​Security service access to personal data? Sure, why not? says Romania

Warning of heightened risks from terrorism and organized crime, Romanian politicians have passed a 'Big Brother' law to give state agencies access to private data stored by internet providers.
Written by Andrada Fiscutean, Contributor
The Romanian parliament building in Bucharest, where a new law has been passed which some fear could violate citizens' right to privacy.
Image: iStock
Amid intense global debates about surveillance and online privacy, Romania has decided to give its state authorities access to personal data, such as phone-call metadata, equipment IDs, and localization.

Under a controversial new law, dubbed 'Big Brother' by the local media, state authorities in Romania will soon have a right to access citizens' data stored by telecoms and internet providers.

The act was signed by Romanian president Klaus Iohannis last week, after being successively passed by the two chambers of the country's parliament in September. Now, it just needs to be published in the Official Journal of Romania to come into effect three days later.

"The act is an extension of the E-privacy Directive of the European Parliament, detailing how Romanian authorities may access data already stored by the electronic communication providers," Bogdan Manolea, IT legal expert and executive director of the Romanian Association for Technology and Internet, said.

"Although it is not a data-retention law, the quality of the legal text raises more questions than answers."

The law first came up for debate in 2014, before being ruled unlawful by Romania's Constitutional Court.

At the centre of the controversy is a paragraph of the legal text specifying that telecoms companies and internet providers have to hand authorities their clients' data upon request within 48 hours, if a judge issues an authorization.

This information includes information about calls, equipment, and locations. Inquiries may come from prosecutors, from the secret services or from defense structures, such as the Ministry of National Defence.

The act says telecoms companies and internet providers have to keep their customers' traffic data only as long as necessary for interconnection and marketing purposes. This period cannot exceed a maximum of three years.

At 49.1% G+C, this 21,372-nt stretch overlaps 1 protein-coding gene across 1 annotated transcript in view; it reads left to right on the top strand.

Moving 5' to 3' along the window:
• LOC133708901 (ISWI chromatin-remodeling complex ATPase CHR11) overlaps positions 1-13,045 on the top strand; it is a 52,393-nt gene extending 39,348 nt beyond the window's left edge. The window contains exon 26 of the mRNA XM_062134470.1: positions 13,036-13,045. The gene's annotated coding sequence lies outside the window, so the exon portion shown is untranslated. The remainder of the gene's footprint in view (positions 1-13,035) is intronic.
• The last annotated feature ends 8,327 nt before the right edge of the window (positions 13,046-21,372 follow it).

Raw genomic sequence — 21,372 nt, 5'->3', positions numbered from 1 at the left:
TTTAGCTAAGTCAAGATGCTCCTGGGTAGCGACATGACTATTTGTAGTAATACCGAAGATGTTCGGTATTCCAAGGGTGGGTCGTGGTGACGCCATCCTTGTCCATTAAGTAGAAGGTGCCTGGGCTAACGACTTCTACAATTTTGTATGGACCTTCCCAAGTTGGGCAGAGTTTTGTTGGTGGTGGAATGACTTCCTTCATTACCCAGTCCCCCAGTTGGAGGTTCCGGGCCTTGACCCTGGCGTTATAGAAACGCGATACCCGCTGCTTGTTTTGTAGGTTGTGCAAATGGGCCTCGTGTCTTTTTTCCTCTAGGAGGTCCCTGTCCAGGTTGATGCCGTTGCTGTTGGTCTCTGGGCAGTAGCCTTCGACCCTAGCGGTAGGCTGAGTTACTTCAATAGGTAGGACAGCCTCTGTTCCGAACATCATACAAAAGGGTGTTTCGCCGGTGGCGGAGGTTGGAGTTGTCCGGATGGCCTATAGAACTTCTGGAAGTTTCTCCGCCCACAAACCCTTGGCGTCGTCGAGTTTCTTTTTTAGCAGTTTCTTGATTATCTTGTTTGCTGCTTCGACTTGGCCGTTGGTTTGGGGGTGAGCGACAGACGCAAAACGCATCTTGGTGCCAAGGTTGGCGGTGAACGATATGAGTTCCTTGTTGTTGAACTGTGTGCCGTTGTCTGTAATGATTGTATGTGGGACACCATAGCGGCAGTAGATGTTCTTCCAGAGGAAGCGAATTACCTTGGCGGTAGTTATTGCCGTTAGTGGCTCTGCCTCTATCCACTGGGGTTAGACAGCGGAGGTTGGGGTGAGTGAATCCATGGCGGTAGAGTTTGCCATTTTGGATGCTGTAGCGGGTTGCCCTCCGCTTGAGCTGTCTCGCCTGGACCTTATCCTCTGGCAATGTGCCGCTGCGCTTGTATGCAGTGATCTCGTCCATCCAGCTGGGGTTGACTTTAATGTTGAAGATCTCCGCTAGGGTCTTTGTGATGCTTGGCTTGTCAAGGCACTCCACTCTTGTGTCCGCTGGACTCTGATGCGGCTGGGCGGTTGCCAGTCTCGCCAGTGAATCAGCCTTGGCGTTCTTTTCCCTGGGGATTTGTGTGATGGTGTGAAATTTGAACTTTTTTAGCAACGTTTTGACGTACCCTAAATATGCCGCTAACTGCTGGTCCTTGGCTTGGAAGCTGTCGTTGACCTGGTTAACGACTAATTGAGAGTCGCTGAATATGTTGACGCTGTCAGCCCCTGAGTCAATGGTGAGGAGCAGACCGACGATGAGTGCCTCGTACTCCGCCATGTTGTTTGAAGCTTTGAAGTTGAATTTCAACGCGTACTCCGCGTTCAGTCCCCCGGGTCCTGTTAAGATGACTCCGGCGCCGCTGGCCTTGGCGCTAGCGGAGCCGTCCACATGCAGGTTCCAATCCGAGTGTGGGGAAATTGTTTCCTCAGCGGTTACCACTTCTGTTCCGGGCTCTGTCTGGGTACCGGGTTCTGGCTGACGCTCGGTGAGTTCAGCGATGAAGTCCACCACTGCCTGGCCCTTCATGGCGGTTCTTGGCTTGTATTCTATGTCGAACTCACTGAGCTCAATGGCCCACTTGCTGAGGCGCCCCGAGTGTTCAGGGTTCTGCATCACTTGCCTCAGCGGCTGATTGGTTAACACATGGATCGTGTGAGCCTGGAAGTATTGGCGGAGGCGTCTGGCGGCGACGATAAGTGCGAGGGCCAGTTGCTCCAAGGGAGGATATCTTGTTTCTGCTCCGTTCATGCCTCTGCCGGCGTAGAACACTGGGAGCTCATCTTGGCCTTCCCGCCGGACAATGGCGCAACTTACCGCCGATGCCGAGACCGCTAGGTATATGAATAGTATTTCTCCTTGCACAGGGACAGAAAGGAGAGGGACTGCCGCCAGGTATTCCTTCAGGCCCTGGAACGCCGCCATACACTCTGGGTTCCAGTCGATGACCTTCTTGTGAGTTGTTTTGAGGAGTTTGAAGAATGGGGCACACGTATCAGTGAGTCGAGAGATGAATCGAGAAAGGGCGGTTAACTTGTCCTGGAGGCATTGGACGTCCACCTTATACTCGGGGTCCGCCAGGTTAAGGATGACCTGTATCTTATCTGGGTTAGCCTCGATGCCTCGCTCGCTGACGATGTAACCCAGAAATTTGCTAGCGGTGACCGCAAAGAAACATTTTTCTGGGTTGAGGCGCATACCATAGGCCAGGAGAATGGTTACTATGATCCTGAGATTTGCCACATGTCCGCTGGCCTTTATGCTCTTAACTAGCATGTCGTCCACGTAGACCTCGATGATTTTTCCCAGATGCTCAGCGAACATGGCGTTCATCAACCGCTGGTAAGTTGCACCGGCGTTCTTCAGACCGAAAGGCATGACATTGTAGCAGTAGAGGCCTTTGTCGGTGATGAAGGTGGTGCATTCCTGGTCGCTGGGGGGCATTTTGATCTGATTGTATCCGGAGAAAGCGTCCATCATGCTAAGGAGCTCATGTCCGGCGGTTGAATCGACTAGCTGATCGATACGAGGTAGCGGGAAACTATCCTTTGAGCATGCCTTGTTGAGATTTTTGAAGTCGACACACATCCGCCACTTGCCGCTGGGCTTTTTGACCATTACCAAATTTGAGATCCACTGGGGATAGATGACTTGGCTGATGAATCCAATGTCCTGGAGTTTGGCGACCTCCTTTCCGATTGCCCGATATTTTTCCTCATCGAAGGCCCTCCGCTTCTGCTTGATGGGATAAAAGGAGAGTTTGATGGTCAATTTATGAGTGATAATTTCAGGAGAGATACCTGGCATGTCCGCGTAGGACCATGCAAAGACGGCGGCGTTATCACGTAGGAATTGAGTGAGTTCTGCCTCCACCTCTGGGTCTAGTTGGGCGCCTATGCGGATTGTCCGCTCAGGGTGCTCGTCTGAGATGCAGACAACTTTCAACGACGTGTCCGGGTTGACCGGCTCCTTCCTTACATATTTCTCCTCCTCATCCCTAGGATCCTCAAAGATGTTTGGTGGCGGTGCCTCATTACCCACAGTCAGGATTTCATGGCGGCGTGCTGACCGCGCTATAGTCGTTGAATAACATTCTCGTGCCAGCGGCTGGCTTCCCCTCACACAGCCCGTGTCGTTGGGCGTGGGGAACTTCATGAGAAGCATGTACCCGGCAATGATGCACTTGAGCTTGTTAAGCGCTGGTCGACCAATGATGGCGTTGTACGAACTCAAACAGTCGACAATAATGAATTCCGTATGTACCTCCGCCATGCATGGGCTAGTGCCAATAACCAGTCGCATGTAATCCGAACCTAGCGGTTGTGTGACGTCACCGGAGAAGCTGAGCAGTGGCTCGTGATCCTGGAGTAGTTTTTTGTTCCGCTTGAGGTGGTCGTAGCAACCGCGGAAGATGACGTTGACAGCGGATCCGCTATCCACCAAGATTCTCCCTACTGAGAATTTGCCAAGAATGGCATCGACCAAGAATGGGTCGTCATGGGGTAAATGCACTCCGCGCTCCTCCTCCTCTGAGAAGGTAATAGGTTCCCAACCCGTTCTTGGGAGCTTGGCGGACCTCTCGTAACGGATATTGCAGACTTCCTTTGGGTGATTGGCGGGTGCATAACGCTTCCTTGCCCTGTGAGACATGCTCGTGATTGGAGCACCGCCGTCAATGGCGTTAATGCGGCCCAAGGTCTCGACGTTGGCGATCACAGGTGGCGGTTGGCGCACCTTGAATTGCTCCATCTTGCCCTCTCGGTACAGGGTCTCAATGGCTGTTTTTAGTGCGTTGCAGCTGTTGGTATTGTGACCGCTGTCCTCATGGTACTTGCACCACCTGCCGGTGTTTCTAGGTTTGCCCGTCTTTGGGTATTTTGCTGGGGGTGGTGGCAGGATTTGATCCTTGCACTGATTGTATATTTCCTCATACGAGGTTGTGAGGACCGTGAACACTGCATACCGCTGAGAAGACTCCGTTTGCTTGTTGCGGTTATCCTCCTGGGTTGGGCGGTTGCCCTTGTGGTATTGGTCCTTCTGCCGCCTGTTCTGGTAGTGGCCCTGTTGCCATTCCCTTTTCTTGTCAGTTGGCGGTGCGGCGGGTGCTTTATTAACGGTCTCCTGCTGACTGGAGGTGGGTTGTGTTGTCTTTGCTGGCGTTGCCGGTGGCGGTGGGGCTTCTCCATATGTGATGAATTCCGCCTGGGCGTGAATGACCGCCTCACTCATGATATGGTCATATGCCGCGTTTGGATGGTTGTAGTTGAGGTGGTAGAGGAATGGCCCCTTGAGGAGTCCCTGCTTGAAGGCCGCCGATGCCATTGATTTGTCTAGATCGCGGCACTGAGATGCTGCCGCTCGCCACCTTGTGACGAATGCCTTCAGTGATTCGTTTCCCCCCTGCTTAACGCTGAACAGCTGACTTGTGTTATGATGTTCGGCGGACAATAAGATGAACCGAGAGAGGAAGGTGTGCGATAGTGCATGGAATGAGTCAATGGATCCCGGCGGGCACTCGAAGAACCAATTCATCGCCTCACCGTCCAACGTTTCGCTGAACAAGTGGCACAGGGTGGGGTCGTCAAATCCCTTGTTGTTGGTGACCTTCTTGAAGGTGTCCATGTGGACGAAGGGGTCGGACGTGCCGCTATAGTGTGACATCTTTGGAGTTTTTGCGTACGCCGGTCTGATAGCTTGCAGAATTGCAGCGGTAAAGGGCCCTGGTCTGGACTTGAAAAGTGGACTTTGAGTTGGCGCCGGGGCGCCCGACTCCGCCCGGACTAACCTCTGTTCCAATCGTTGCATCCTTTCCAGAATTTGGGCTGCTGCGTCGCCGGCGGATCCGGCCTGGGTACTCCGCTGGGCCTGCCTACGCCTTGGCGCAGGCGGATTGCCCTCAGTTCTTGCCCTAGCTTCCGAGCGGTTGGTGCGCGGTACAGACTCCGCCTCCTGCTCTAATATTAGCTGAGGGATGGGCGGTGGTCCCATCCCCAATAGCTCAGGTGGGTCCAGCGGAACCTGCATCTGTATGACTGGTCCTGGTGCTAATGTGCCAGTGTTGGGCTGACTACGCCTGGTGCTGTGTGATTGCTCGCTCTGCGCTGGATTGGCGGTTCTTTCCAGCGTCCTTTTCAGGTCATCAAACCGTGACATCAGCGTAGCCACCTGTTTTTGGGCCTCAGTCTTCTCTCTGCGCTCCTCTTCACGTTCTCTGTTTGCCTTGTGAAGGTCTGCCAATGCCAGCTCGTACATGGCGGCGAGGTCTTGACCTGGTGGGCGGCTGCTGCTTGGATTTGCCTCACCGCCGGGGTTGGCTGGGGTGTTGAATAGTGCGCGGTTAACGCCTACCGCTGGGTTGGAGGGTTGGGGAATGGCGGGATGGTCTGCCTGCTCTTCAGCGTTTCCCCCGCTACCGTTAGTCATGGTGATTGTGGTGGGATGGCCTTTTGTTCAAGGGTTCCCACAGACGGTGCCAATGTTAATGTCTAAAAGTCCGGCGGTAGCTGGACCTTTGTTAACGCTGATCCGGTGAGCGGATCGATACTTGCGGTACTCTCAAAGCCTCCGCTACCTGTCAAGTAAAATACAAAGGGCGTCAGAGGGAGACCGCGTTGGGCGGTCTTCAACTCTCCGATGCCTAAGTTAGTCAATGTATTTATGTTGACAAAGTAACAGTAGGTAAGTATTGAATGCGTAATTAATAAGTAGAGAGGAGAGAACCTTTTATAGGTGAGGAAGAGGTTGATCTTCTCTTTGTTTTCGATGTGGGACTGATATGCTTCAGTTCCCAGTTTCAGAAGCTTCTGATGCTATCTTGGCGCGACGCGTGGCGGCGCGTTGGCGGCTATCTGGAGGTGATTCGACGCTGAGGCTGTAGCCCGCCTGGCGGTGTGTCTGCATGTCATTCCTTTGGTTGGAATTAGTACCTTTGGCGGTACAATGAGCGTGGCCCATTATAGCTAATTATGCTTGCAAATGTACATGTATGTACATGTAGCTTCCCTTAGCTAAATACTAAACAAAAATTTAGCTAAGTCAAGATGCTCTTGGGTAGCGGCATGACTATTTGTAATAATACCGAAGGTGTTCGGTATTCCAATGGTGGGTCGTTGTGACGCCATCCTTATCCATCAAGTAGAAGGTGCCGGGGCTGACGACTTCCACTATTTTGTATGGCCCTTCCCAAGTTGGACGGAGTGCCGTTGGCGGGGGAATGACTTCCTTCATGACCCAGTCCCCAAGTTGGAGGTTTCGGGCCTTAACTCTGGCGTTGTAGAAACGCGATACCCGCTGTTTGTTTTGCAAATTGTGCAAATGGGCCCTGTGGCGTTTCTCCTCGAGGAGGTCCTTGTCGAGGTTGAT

However, using a special request, the authorities might ask providers to retain certain clients' traffic data for an extended period. In this case, a maximum timeframe of five years is stipulated, starting on the day the paper was filed.

The act also states that when the technology companies send information to state entities, they have to use an extended electronic signature, to guarantee the integrity of the data.

Opponents of the new law argue that this section of the legislation should have been fined-tuned to avoid abuses and misinterpretations. For instance, the legal text should have stipulated that access to people's data would only apply in relation to serious crimes, Manolea said.

His association has also demanded greater transparency, so that people can discover how much data the authorities are requesting.

Major Romanian politicians decided to support this bill during a meeting held in May, when President Iohannis and party leaders discussed the matter. At that time, several organizations also signed an open letter asking for clarifications and a public debate.

"This never happened and the law was rushed through parliamentary procedures, with no changes to the text," Manolea said. "Not even the grammar mistakes were corrected."

The secret services are among the organizations that lobbied for the bill, arguing that the country is vulnerable against terrorist attacks and organized crime. They emphasized the need for even stronger regulations following January's Charlie Hebdo shootings in Paris.

The new law comes at a time of controversy about surveillance legislation and online privacy. NGOs such as Amnesty International and the United Nations Human Rights Committee are taking a stand against several bills proposed in France, Switzerland, UK, and the Netherlands, arguing that they damage human rights.

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